Our softball customers are happy to happy to tell you about GameSense and how it’s helped their hitters improve their pitch recognition.
Eric Rynston-Lobel, a young journalism student at Northwestern University recently published an interesting article, “Hitting a baseball is the hardest skill to pull off in sports. Here’s why,” in the magazine Popular Science. We asked our own, Leonard Zaichkowsky, PH.D., and gameSense Co-Founder and Director of Sport Science to add his insights on this topic. His thoughts are below…
Through his scientific research and interviews with experts in physics, Dr. David Kagan, neuroscience, Dr. Paul Sajda, and hitting coaches, Eric accurately portrayed the fact that the skill of hitting a baseball is complex and unlike any other sport skill. It involves more than sheer physical athleticism. In his article, he points out the classical example of how the great Michael Jordon, who ruled the basketball world, failed in his attempt to play professional baseball. Jordan failed primarily because he could not execute one specific skill: hit the 90-mile an hour baseball. This reminded me of when I had my graduate students read a motor learning explanation of the Jordan phenomenon in the book “Why Michael Couldn’t Hit: And Other Tales of the Neurology of Sports,” written by Harold Klawans.
Like Professor Sajda, I studied, taught, and wrote about the
brain processes that are involved in rapid decision-making by athletes. Sajda,
according to Eric, believes exceptional hitters have two important cognitive
- The ability to stop themselves from swinging at certain pitches in a fraction of a second.
- The ability to identify pitches.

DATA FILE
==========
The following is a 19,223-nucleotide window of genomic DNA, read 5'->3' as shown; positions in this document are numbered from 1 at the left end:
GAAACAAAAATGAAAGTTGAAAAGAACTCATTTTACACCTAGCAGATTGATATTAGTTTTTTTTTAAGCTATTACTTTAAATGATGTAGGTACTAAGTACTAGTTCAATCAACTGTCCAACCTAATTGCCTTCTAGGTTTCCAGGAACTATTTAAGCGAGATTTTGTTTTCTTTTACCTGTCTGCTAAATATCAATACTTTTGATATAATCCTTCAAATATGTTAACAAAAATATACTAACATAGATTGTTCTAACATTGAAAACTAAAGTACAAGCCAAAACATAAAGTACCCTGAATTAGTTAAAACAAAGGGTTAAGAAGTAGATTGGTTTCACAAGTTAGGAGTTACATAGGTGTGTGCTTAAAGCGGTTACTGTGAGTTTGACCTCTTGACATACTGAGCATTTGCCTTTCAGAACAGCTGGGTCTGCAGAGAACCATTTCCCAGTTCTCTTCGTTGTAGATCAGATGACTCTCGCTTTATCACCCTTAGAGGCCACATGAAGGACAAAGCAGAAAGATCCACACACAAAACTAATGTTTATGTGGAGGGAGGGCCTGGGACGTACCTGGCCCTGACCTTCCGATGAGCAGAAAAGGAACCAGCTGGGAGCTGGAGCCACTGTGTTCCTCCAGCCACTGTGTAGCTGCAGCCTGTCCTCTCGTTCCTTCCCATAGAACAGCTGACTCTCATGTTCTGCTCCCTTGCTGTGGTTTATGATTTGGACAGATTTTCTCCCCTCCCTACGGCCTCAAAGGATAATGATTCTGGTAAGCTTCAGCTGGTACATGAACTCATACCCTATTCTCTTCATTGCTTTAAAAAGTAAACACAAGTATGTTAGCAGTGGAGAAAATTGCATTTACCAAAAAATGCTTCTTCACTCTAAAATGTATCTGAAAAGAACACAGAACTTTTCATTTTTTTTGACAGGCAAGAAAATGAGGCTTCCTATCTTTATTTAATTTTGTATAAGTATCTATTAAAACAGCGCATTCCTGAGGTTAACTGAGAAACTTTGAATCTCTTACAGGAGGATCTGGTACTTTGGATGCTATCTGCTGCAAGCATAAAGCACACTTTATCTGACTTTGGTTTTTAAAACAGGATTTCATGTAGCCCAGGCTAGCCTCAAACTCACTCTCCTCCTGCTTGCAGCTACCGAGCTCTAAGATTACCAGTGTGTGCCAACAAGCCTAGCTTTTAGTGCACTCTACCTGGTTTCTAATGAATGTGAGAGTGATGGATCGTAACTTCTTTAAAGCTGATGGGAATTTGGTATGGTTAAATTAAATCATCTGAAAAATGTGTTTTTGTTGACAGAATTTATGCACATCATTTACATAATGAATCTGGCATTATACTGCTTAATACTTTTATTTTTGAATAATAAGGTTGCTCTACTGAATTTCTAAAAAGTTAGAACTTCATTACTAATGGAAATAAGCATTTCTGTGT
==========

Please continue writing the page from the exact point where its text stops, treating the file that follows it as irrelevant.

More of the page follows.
I call the first point “impulse control or response override”, an
important cognitive skill to be sure. But
the most important attribute hitters must have is the ability to identify
pitches or what gameSense refers to as pitch recognition. In the book I co-authored with Dan Peterson, “The Playmakers Advantage”, published in
2018, we discuss the three critical perceptual-cognitive skills needed in
fast-paced sports or in hitting of a baseball or softball. They are:
The ability to visually focus on and read important cues early. For example, great hitters with their excellent visual acuity learn to read a pitcher’s grip of the ball and their release point.
Anticipate and decide the type of pitch and location. If a baseball pitcher throws at 90 miles per hour, from 55 feet the hitter needs to decide in .440 seconds whether the pitch will be a strike or a ball; to swing or not swing (where impulse control is needed); and decide whether the pitch is going to be a fastball, breaking ball or changeup, etc. Hitting a fastpitch softball is even more difficult. A 70 mph fastball released 37 feet from home plate requires .35 seconds of reaction time for the batter or 20% less time.
- Execute the skill of putting the bat on the ball. All of this perceptual-cognitive activity plus muscle/limb movement to hit the ball on the sweet spot of the bat takes less than half a second. In sum, hitting a baseball or softball requires incredible coordination of the hitter’s eyes, brain, nervous system, and muscles of the body.
Until recently, the only way hitters
could develop this important perceptual cognitive skill was through getting at-bats
in a batting cage or in game situations, which is not an efficient method of